On Balance: "Jane Eyre" Movie Review

I LOVED this book when I first read it in seventh grade. It was probably my first plain-heroine, aloof-hero story, the first one where I didn’t know whether he loved her or not, and actually squirmed in anticipation, hoping he’d express feelings for her. And yes, I was pretty sure they’d end up together, but as I was reading, I just didn’t know how. I think the first such story you read has all the magic (maybe that’s part of the magnetism of “Twilight” for many younger readers?)

Having said that, Jane Eyre itself is a fantastic, epic of a novel in other ways, too. So, I drove quite a bit out of my way to see the new BBC movie version.

SPOILERS are included in the review below! Read at your peril!

I’ve seen the miniseries “Jane Eyre” adaptation . I’ve also seen other movie with William Hurt. The less said about the latter, the better.

Anyway, onto Jane Eyre, 2011 Version.

The awesome:
– the structure was fantastic. I read an interview with the filmmaker where they discussed narrative choices, & explained the decision not to introduce critical characters like St. John in the last sliver of the movie. I think the approach this movie took – framing the narrative as a tale told in retrospect when she arrives at St. John’s house – was inspired. Also, the way St. John figures out her identity – through the solicitor from her uncle, not hearing rumors about Mr. Rochester – was also pretty excellent (I think that was a departure from the book? A good one, too.)

– Jane Eyre. Fantastic casting, both older Jane and younger. Younger was incredibly spunky, but I recognized her lines from the book– kind of gave me a new appreciation for how rebellious and spirited young Jane was.

– The pacing. Well done.

– Ms. Fairfax. How could you not love Judi Dench?

– I liked the casting of Mr. Rochester, too. He looked the part, and had moments of savagery that made him as bestial as the Rochester in the book sometimes is. I did not, however, adore him nearly as much as the miniseries Mr. Rochester, but I have to keep in mind that miniseries Rochester had a much longer time period to develop as a character.

– St. John– great casting. Very charismatic young actor, whoever he was.

My criticism:

– First of all, we were severely lacking in Mr. Rochester’s explanation as to why he was being such a douchebag, rubbing Blanche Ingram in Jane’s face! He’s still douche-y when he explains his motives in the book, but IMO, that’s a valuable little explanation for a viewer who might not have read the book. (However– I am almost tempted to let the ‘small social convention’ scene make up for it).

– A lot of the darkness was played up, but the light was cut out. I remember Jane Eyre from the book being (early on) contently entombed at Thornfield Hall because her emotions were in a sort of state of deep-freeze. On one hand, I loved that in this movie, she was aware of herself enough/spirited enough as a young woman to lament the isolation of never having met a man/having boundaries, etc. However, given the dark moodiness all around of the story, it might’ve been nice to retain some of that aspect of Jane’s from the book for a little while.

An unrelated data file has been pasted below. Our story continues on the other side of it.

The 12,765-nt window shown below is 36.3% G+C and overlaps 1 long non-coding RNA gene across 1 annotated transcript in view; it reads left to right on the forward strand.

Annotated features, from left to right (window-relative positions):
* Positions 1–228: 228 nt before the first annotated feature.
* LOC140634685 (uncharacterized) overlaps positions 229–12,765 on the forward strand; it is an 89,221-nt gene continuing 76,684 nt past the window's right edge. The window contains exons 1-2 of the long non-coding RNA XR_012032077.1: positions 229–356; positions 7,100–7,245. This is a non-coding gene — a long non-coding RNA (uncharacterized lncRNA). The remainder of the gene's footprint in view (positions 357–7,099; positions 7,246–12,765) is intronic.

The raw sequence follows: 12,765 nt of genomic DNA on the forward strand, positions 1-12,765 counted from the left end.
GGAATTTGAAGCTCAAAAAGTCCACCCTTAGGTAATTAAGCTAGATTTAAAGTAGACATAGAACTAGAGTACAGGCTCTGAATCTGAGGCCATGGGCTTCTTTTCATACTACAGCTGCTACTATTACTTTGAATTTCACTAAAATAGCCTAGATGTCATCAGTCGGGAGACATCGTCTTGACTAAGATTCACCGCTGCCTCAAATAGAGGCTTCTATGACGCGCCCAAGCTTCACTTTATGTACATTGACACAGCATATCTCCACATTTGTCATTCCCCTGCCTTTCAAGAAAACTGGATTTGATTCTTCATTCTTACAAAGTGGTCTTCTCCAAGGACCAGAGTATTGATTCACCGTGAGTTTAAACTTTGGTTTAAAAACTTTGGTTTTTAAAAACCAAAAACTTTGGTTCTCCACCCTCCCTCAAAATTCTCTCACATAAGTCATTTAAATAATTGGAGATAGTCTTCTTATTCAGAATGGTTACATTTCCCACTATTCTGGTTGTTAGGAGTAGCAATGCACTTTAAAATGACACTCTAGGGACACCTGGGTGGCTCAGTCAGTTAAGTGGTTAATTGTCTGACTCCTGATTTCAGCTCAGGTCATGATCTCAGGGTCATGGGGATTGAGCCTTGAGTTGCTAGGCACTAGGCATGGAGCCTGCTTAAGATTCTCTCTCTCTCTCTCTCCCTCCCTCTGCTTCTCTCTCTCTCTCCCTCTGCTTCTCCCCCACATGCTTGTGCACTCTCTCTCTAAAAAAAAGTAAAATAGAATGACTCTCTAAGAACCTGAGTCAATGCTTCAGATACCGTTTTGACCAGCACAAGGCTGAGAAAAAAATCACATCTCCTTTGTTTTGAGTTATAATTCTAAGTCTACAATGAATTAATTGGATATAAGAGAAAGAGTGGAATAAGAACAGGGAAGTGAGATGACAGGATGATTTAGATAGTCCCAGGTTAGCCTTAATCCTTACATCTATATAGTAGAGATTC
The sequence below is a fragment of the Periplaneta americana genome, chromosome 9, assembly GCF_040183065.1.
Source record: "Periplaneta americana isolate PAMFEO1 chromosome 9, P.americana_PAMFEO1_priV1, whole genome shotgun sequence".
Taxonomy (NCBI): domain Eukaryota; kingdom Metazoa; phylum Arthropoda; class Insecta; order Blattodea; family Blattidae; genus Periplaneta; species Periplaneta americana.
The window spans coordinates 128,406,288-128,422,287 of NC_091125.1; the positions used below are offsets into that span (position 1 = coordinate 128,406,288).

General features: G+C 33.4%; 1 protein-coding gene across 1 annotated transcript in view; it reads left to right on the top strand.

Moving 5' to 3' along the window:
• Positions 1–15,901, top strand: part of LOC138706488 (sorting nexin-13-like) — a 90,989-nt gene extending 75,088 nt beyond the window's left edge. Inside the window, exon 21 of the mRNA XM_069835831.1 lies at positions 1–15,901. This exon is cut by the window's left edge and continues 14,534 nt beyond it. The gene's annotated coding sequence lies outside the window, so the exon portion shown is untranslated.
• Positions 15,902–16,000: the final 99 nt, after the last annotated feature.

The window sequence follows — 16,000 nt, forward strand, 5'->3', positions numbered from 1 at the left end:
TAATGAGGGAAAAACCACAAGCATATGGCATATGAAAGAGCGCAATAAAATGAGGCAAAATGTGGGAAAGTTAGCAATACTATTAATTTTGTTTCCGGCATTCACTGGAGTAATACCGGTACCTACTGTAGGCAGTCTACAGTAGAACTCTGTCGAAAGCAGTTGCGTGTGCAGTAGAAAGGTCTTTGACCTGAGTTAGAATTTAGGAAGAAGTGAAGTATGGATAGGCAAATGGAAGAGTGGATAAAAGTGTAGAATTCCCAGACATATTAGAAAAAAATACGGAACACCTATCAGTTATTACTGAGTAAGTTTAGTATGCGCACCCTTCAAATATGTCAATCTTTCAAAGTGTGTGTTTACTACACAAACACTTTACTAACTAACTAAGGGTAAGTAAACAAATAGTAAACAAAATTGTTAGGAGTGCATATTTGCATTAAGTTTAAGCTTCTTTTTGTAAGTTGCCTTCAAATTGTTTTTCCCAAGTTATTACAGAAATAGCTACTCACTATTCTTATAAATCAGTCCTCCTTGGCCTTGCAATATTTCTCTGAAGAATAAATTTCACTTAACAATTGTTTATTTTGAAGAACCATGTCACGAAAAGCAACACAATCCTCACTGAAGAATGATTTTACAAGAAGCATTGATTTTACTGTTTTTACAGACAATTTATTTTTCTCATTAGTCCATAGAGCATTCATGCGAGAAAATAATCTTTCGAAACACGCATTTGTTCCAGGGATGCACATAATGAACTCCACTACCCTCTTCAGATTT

– Along those lines, the ending. She left out my favorite part– Jane teasing Mr. Rochester for thinking she’s a ghost, Jane teasing him with the fact that St. John proposed to her. Some of the fun was missing, leaving the movie with a weighty, dark feeling. And the moment Rochester could gaze upon his son’s eyes at the end of the book? Again, a great counter-weight to the darkness that was totally missing from this movie.

Anyway, just my first opinions. Very great movie, about as fantastic an adaptation of Jane Eyre as can be executed in a mere two hours, but I do think it was in need of some more balance of mood.

For the definitive Jane Eyre, I still point you towards the miniseries. I bought that connection between Jane and Mr. Rochester. It was very faithful to the book, and well, it’s just my favorite.

Anyone see it? What do you think?

  1. Thanks for the great review. Now I won’t have to break my neck to see it. Not showing locally. I haven’t seen the miniseries you mention, so I’ll have to NetFlix it. My favorite version is the one by A&E (1997) starring Samantha Morton and Ciaran Hinds. Both are super terrific. Laura Harling, who plays young Jane, is simply marvelous. Does have some weak performances, but on the whole, really satisfying.

  2. I haven’t seen this, either, but I’d love to. I think I’ve seen the BBC/A&E miniseries, but it’s been awhile. Those are almost always amazing, aren’t they? I need to see it again because I can’t remember it very well.

    Thanks for the review!


  3. Thanks! Glad you guys love Jane Eyre, too. I think a lot of the really awesome miniseries can be found on YouTube, actually, if you want a sneak peak. It really is worth seeing!

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